New Quay Wales
Published: Wednesday 17th Jul 2013
During my visit to New Quay in Wales. I was keen to see dolphins, which Cardigan Bay is well known for. They are magnificent creatures and can be found along the coastline from New Quay Wales all the way south to the lower part of Cardigan Bay.
New Quay is a central point in the area which is a Special Area of Conservation. It was set up to protect marine wildlife ensuring that human activity is done in a way that is sustainable. Such as abiding by a clear codes of conduct for boats and not simply chasing after a dolphin the moment it is spotted.
There are lots of boat trips to spot dolphins that run on a regular basis from the harbour in New Quay. These trips are from an hour all the way up to an 8 hour tour. I was really hoping to be lucky enough to see a dolphin but not really expecting it. I visited the Cardigan Bay Marine Wildlife Centre in New Quay. Packed full of information and great enthusiasm from the volunteers. New Quay is a key location for the dolphins and over time around 300 have been spotted around Cardigan Bay. The boat trips are part for tourists to spot the dolphins but each trip records sightings into details records.
Not only the bottlenose dolphins, but Atlantic seals and harbour porpoises live around the bay. Frequently seen from New Quay and often off the harbour wall. That is a great bonus. In an evening lots of people watch for the dolphins and become so engrossed they forget to protect their fish and chip supper from seagulls.
The dolphins are large creatures around 6 foot in length and live in larger social groups. They can live up to 50 years and don’t breed until they are about 12 years old. They can play happily but when the mating season approaches it all gets more serious and the males fight over the females- nothing new, but some die from the injuries. A little stronger than ‘she is my girlfriend’ it seems. They like to show off, surf by the side of the boats, slap their tails and generally say – look at me.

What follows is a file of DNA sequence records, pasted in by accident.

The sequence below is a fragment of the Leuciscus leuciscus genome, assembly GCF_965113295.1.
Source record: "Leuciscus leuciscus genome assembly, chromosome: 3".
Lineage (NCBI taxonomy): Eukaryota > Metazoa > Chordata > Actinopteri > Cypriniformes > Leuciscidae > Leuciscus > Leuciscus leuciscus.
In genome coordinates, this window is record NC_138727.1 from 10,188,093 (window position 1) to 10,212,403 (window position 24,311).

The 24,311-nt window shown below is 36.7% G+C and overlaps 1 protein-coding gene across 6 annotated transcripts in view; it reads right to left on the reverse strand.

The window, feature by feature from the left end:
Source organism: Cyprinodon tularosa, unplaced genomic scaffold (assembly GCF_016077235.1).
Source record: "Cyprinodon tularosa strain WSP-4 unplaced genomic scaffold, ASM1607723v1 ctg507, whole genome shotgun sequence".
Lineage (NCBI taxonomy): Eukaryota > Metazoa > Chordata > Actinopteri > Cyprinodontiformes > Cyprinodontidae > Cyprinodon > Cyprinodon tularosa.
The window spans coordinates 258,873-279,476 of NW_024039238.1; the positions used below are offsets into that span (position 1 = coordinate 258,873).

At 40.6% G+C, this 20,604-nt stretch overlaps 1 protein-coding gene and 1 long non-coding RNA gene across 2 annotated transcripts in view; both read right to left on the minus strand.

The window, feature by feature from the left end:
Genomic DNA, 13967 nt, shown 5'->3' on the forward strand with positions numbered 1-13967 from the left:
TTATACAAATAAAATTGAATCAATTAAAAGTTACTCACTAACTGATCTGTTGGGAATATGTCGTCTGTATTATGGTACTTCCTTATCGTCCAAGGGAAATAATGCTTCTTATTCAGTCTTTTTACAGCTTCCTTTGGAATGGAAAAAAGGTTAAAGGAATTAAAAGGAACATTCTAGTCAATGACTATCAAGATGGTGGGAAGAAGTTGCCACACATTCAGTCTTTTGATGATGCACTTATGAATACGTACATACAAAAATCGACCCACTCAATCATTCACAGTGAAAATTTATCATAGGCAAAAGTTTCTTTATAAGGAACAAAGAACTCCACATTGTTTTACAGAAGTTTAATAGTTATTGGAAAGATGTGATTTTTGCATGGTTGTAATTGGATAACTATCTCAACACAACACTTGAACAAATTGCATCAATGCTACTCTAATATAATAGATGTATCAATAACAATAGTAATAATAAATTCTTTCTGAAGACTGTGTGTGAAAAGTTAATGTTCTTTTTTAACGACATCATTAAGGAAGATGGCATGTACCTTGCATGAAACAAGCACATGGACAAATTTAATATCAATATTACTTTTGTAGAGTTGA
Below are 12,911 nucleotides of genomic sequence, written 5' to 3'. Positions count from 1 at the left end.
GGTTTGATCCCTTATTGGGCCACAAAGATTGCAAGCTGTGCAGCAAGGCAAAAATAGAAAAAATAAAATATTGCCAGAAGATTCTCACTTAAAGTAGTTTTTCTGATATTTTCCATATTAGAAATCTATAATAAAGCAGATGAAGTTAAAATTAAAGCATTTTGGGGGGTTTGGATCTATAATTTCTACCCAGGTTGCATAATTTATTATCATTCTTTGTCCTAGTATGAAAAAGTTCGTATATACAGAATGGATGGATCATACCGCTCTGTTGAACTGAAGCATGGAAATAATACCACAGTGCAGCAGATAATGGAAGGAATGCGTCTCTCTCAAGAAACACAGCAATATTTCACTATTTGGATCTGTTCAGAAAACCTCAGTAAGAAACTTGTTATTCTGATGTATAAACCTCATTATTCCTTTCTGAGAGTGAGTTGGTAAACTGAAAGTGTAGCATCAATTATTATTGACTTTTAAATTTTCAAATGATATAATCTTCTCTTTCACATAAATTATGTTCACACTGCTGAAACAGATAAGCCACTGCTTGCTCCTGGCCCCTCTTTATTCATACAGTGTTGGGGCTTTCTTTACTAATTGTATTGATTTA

Porpoises are much shyer and do not seem to be as visible, not courting the cameras and certainly not trying to dive higher and surf by the boats. They are smaller than the bottlenose dolphin and live in smaller groups. They breed much earlier and the calves are much paler than the dolphin. They can be seen from New Quay and along the coast to Pembrokeshire. They tend to live within 6 miles of the shore
Interesting that these seals are more closely related to bears. Half of the world population can be found along the Welsh coast from New Quay along to Aberystwyth where there is around 5500 seals. They are born white and turn grey as they grow. They live between 25 and 35 years. When you think about the dangers the animals face it is amazing they live for so long.
Once I had learned a little from the guys in the Marine Centre in New Quay I was even more excited about my trip. Camera ready, spare cards and batteries charged. I walked to the boat and as well got on board there was a dolphin just off the harbour wall. Wow but missed the photo opportunity. As the boat moved out of New Quay harbour the marine survey went into full swing with each sighting noted.
Amazed to learn that the individual bottlenose dolphins can be clearly identified by the distinctive marking on their fins. As went travelled along to Cwm Tydu my luck was definately in and as a dolphin appeared everyone on the boat would call to make sure we got the best shot. Using auto setting on the camera really helped and so happy to see so many dolphins. Then another stoke of good fortune and saw not just a porpoise but seals. This time the camera was better timed with a few great shots. Good to see that everyone on the boat not only had a good time but learned a lot about the Special Area of Conservation around New Quay and found that the guys from the Marine Wildlife Centre helpful and happy to share knowledge. The great debate was should the dolphins be named?